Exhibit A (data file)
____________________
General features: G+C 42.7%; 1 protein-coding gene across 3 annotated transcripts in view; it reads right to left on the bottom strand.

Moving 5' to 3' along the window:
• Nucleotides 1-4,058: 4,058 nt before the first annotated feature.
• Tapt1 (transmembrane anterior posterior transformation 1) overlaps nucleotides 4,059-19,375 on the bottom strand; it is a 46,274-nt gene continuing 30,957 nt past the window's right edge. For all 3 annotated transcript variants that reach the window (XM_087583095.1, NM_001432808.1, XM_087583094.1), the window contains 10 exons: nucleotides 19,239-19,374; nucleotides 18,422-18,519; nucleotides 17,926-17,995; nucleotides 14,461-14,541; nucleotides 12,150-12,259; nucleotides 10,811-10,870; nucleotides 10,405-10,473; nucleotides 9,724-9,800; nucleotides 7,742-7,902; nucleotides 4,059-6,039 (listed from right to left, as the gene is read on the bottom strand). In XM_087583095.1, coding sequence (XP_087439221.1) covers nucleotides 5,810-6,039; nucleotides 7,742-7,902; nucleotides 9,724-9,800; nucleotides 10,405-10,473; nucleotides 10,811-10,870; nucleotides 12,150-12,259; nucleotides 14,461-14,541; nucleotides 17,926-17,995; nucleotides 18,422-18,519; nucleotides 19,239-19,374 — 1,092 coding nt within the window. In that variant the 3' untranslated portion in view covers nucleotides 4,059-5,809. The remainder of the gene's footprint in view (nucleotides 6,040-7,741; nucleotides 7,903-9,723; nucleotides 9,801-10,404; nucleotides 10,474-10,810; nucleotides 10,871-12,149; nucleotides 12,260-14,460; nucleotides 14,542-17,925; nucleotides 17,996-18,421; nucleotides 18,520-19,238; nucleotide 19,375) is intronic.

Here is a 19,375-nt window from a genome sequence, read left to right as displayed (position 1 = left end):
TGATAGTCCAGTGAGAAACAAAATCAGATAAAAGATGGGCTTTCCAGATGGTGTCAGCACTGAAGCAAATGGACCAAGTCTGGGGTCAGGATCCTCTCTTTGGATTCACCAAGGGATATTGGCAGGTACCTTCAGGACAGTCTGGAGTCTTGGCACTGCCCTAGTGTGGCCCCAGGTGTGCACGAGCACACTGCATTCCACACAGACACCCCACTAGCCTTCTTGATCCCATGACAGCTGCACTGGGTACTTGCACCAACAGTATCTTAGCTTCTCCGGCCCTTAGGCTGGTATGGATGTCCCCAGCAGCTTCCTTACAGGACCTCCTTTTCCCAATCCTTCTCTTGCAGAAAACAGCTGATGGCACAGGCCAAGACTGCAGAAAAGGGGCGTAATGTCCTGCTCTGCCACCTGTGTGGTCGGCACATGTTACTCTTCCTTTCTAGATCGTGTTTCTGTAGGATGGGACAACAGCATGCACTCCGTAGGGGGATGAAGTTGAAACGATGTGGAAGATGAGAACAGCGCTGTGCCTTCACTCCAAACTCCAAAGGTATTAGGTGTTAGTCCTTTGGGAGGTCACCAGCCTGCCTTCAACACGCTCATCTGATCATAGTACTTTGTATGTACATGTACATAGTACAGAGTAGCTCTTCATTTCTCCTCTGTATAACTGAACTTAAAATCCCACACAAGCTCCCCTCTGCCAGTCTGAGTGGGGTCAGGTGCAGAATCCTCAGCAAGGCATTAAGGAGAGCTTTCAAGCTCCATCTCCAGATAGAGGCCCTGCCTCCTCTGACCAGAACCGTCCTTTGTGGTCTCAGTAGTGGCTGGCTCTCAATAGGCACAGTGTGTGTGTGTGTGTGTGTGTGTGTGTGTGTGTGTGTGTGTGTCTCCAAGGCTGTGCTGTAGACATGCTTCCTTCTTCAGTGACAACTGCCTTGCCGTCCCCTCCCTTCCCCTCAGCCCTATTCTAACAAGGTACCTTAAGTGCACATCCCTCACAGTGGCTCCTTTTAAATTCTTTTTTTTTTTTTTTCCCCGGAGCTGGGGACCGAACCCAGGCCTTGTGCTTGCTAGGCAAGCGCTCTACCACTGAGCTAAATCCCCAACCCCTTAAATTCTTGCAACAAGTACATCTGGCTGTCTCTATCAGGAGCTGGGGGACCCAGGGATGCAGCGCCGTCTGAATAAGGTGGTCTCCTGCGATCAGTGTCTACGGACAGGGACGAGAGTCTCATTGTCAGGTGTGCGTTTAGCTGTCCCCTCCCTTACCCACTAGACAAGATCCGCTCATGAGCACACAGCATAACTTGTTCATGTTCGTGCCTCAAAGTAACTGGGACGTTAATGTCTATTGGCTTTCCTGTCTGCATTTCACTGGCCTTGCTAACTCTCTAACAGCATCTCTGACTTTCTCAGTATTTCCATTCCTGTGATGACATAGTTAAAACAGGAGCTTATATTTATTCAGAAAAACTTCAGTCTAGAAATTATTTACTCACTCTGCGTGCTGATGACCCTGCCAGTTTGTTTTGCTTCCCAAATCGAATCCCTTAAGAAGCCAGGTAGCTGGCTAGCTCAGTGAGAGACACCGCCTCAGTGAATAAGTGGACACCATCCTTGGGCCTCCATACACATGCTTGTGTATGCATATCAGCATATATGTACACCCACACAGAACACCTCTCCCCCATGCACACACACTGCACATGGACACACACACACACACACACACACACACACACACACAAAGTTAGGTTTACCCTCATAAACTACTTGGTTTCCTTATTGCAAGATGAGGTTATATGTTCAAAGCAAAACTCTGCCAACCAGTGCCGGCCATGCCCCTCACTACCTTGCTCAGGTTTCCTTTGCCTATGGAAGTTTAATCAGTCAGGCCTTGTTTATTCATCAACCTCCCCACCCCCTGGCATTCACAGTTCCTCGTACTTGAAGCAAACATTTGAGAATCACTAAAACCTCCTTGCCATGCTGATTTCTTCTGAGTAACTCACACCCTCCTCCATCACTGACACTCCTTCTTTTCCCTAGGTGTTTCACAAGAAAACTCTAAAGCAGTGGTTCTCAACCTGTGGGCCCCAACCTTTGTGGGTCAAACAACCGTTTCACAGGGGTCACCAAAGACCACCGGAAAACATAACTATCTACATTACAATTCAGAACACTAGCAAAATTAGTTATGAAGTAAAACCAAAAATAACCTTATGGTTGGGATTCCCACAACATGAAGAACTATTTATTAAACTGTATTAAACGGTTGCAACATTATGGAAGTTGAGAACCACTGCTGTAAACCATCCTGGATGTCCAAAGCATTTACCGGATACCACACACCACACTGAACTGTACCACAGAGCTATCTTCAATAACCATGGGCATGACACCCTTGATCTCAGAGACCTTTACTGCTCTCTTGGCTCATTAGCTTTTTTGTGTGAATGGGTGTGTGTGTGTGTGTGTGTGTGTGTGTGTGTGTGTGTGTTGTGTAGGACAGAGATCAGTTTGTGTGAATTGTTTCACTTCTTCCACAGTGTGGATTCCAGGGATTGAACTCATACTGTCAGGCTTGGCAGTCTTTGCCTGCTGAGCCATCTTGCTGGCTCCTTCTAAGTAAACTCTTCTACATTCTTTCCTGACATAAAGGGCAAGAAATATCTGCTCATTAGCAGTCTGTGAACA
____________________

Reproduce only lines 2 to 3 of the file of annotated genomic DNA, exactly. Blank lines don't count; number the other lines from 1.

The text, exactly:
Moving 5' to 3' along the window:
• Nucleotides 1-4,058: 4,058 nt before the first annotated feature.